Jacqueline Jones, co-coordinator of outreach for St. Mark’s United Methodist Church, stands next to the Prince George’s County Civil Rights Trail marker.
Photo Credits: Aiesha Solomon

Two sites in Laurel are now part of the Prince George’s County Civil Rights Trail, a public history project that focuses on the national Civil Rights Movement of 1954 through 1964. Sites included in the county’s trail have markers indicating their place and role in the movement. The Laurel markers were installed in April.

St. Mark’s United Methodist Church and the Laurel Municipal Swimming Pool each have a marker providing photos and information about their role in the movement. The markers also include links to the county’s website, which has information about all of the sites included in the trail. 

Ann Bennett, executive director of the Laurel Historical Society, stands next to the Laurel pool marker on the Prince George’s County Civil Rights Trail.
Photo Credits: Aiesha Solomon

“The goal would be to go beyond having, like a QR code, but really having something that’s a little bit more informational, a little bit more engaging than … a static website,” Meagan Baco said, in a phone interview. Baco is executive director of the Anacostia Trails Heritage Area, which manages the trail.

St. Mark’s has strong ties to Laurel Grove, the city’s historical Black community. The church is known as the heart of this community.

“[St. Mark’s is] really the anchor of what was historically the African American neighborhood of Laurel, which is called the Grove,” said Ann Bennett, executive director of the Laurel Historical Society. 

There were many big oak trees across the road from the church, which led to the name the Grove, according to Sandra Johnson, a historian at St. Mark’s. 

As described on the Price George’s County Civil Rights Trail website, St. Mark’s supported the Civil Rights Movement, including organizing buses to take participants into the District for the 1963 March on Washington. The church’s overt organizing made it a target of the Ku Klux Klan (KKK), whose members attempted unsuccessfully to burn down the church and a nearby home.

Johnson participated in the March on Washington and recalled her experience during her interview with The Laurel Independent.

“I was on that bus. My mother insisted that her three children be a part of it … I think I was something like 13 years old and just looking around, just seeing people everywhere and just the thought of, ‘Oh my gosh! What if I get separated from my mom?’ That would be devastating, so I stayed very close to her that day,” Johnson recalled.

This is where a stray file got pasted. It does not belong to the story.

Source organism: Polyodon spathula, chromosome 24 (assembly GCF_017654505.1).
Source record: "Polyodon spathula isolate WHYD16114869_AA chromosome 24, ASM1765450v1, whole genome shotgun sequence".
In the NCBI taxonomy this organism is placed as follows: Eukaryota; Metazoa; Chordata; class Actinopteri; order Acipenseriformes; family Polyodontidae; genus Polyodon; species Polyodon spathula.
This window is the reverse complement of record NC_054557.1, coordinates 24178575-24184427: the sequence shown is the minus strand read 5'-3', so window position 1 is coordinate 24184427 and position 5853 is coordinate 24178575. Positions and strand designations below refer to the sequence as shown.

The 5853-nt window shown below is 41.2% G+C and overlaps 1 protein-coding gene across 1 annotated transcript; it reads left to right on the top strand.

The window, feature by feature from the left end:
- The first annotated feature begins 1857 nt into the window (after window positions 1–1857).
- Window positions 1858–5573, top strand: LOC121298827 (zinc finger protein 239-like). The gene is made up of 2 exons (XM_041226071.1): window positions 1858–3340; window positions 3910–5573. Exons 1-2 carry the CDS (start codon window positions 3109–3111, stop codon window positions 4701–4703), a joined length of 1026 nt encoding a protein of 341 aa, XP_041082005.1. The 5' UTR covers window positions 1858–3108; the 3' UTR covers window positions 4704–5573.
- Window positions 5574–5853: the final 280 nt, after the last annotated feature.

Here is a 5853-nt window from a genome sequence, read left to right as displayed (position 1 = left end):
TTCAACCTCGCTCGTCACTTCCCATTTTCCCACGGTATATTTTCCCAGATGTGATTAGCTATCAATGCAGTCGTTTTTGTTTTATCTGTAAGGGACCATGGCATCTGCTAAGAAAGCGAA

Following the KKK’s attempts to burn parts of the Grove, the community called upon the mayor, Merrill Harrison, for action.

“Nine days after the second attempt [to burn the church], Rev. John Evans and the Laurel Grove community leaders met with Mayor Harrison, mayor of Laurel, to request improvements to the Grove and the integration of the Laurel pool, and the Laurel pool was integrated in 1968,” Johnson said. The pool had been privately owned and segregated up to that point.

The Prince George’s County Civil Rights Trail extends from Upper Marlboro to Laurel and currently has nine sites marked.

“They’re in places that aren’t necessarily all connected by a physical trail, so we would definitely consider this more of like a thematic trail where people can either explore it online and see the connection geographically, and through like the major historical themes that are happening in the short histories that are provided,” Baco said. 

“It was started when … an ad hoc group of people who are involved in history in the county were aware that we hadn’t been sharing stories of the Civil Rights Movement, and we knew, collectively, the group knew that there was a lot to be shared,” Baco said. 

Creating the trail was a lengthy process that included extensive research about each site, Baco said.

“You’re not reading a lot of … sources where the research has already been done, so some of the research was done … one on one or group interviews with people who were actually associated with the protests … finding, especially, the historic photographs, also takes a long time, and then making sure that you’re writing it and editing it so that it’s accurate, interesting and it all fits on a sign is difficult because you have a limited amount of space,” she said. 

The National Park Service and the Maryland Heritage Area Authority provided approximately $75,000 to fund the project.

As Laurel was part of the state Heritage Area – an area that is a cultural tourism district that receives funding, its inclusion on the trail was a no-brainer, according to Baco.

“When the idea of a trail came up that’s related to interpreting civil rights history, Laurel came to top of mind, and obviously, there were two really great locations … the pool and then St. Mark’s Church [that] have very different, but overlapping histories.” 

Johnson also weighed in on the importance of Laurel’s role in the Civil Rights Movement, writing in an email, “It is very important to recognize the events and locations that the trail markers are highlighting. The events were instrumental in changing the segregated conditions that existed in Laurel and Prince George’s County. The people from the churches and other locations were Trail Blazers in the Civil Rights movement,” 

For more information on the Prince George’s County Civil Rights Trail, go to